Stephen Curry's greatness as a basketball player can be measured by his record-setting shooting numbers that are changing the game.
His immense popularity derives from something less tangible.
While many NBA greats rely on uncommon height and athletic ability that average fans can only dream of having, Curry's game relies on the traits that every casual player can work on: shoot, dribble and pass.
The difference is, perhaps nobody ever has put those three skills together the same way Curry has the past year as he has dominated on the court and made the once downtrodden Golden State Warriors the NBA's must-watch team.
"The way that I play has a lot of skill but is stuff that if you go to the YMCA or rec leagues or church leagues around the country, everybody wants to shoot, everybody wants to handle the ball, make creative passes and stuff like that," he said. "You can work on that stuff. Not everybody has the vertical, or the physical gifts to be able to go out and do a windmill dunk and stuff like that. I can't even do it."
That's about all Curry is unable to do on the basketball court. His amazing year, in which he won an MVP, led Golden State to its first title in 40 years and helped the Warriors get off to a record-setting start this season, earned him The Associated Press 2015 Male Athlete of the Year.
Curry finished first in a vote by U.S. editors and news directors, with the results released Saturday. He joined LeBron James, Michael Jordan and Larry Bird as the only basketball players to win the honor in the 85 years of the award. Curry beat out golfer Jordan Spieth, who won two majors, and American Pharoah, who became the first horse since 1978 to win the Triple Crown.
While American Pharoah got three more first-place votes than Curry's 24, Curry appeared on 86 percent of the 82 ballots that ranked the top five candidates. More than one-third of the voters left American Pharoah off their list.
"That's a real honor," Curry said. "I'm appreciative of that acknowledgement because it's across all different sports. ... It's pretty cool."
Curry has become the face of the NBA this past year. His jersey is the best-seller in the league, his team's games get record television ratings at home and in opposing markets and even his 3-year-old daughter Riley became a star by overshadowing her dad at playoff news conferences.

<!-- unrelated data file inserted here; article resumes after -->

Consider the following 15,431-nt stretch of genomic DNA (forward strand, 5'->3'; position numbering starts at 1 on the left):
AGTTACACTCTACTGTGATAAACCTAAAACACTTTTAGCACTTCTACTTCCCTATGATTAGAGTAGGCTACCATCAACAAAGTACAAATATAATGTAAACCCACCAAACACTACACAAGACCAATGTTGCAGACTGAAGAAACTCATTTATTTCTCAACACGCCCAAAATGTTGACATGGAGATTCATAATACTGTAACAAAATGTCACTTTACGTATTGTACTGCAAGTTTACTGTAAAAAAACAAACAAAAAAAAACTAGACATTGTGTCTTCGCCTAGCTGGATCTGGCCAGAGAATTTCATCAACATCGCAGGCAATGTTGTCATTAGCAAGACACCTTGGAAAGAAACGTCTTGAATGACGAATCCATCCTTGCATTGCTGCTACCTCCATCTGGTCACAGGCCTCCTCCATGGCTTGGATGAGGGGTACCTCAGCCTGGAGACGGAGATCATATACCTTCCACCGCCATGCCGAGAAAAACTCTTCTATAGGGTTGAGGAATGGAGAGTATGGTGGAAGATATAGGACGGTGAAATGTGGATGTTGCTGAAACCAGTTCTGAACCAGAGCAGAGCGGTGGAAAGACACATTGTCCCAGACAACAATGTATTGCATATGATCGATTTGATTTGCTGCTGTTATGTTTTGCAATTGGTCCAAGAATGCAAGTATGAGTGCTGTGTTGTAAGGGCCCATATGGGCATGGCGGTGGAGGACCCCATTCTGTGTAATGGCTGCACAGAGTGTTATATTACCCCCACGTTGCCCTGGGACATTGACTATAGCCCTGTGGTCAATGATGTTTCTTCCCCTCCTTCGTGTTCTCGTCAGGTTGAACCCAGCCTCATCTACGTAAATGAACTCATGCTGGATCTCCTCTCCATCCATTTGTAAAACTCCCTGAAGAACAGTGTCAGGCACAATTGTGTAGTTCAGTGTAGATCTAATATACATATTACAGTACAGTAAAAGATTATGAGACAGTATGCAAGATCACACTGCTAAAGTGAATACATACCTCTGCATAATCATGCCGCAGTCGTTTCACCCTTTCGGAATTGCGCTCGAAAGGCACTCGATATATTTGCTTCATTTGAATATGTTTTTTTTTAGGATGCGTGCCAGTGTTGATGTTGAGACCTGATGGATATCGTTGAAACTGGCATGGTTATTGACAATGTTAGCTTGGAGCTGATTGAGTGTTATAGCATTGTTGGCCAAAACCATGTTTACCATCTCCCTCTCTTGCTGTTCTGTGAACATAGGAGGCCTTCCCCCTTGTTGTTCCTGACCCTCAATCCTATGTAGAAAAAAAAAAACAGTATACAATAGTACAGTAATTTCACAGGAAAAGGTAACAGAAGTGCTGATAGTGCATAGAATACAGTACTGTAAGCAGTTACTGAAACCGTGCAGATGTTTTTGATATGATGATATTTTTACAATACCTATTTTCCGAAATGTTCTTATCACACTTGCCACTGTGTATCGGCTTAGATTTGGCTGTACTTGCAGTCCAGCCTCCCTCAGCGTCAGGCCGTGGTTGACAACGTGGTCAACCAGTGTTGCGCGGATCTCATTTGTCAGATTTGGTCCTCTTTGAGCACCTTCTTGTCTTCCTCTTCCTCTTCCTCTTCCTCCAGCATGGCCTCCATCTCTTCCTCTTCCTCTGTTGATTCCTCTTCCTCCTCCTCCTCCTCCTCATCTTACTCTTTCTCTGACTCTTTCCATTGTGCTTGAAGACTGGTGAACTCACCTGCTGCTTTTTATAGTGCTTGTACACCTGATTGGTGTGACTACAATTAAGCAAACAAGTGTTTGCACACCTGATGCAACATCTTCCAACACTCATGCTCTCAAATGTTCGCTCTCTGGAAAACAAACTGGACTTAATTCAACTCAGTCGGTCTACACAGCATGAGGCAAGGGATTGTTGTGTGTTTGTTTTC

Even his intricate warmup routine has become a show for fans who get out early or even sometimes on TV pregame shows. He does an elaborate two-ball dribbling routine, works on passes and shots with both hands, takes jump shots from just inside half court and then caps it with a long-range shot from the tunnel on the way back to the locker room.
"Steph actually looks different," ESPN analyst Jalen Rose said. "Like the best player in the league usually is also physically opposing — 6-6 plus, scowl on his face, menacing. With the attitude that we appreciated because like a Michael Jordan or Shaquille O'Neal, or Kobe Bryant, you know, just a cutthroat nature. Steph allows us into his living room. We see him on a national stage be a son, a dad, a husband, a father, a brother. And he does all of it while continuing to improve."
Curry has improved his scoring from 23.8 points per game to 30.8 — the biggest one-year jump ever by an MVP — prompting Rose to say that Curry could be the most improved player and repeat as MVP this season in a remarkable tribute to the offseason work he put in even after winning a title.
He has become much more efficient scoring on drives and has amazingly added range to his already record-setting 3-point shooting. Curry can consistently make shots from 28 feet out as he is on pace to shatter his own record of 3-pointers made in a season.
The drive to succeed is fueled by the fact that Curry got no major scholarship offers coming out of high school, he was the third point guard taken in the 2009 draft and he settled for a below-market contract extension three years ago because people questioned his durability following ankle injuries.
"The thing I would say about Steph, what makes him who he is, is that nobody has to challenge him to get to the next level because he does it on his own," coach Steve Kerr said. "I didn't think he could get that much better from last year but I do think he's gotten considerably better, which is quite a feat when you're the reigning MVP."